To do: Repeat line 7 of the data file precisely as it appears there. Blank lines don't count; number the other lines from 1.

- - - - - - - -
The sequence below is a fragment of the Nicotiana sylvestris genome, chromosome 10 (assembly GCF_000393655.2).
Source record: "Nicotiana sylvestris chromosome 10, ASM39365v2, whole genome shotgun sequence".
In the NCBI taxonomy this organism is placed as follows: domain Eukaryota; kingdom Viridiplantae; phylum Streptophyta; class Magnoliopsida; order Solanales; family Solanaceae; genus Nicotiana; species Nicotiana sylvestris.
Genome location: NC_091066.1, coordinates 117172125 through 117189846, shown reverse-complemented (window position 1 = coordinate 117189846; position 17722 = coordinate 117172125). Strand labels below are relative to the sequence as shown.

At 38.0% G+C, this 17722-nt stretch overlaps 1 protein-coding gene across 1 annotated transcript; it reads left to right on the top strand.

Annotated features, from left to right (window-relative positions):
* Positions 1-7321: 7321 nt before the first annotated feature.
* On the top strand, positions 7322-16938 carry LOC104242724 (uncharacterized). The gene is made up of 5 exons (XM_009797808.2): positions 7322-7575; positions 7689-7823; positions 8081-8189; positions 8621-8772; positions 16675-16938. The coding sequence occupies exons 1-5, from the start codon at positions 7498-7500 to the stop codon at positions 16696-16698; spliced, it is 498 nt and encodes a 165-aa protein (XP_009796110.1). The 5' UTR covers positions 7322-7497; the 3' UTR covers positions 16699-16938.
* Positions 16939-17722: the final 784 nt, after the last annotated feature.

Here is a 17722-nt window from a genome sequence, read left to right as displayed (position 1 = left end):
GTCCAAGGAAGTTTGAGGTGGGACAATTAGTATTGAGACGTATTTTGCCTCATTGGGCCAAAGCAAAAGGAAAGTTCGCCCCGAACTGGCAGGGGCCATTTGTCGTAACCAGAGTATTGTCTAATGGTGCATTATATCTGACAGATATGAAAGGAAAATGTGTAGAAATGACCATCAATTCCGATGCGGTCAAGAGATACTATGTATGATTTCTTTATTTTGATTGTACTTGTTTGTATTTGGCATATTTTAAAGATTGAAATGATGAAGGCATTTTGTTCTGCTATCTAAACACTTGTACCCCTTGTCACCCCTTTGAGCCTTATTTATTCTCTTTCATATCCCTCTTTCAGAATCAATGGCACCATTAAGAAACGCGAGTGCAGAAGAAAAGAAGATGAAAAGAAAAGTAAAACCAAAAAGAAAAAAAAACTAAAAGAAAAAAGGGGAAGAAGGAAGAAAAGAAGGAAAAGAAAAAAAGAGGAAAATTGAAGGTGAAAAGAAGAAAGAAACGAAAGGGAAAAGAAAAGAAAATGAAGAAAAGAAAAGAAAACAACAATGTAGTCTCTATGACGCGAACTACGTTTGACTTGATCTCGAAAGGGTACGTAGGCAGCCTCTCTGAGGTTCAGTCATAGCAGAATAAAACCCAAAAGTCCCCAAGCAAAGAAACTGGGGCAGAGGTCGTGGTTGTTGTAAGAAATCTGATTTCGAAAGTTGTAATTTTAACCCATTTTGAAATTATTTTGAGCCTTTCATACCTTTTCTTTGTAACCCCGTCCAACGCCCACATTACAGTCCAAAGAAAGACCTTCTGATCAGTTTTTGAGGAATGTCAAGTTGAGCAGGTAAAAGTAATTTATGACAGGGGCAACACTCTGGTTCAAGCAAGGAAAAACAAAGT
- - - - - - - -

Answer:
* Positions 1-7321: 7321 nt before the first annotated feature.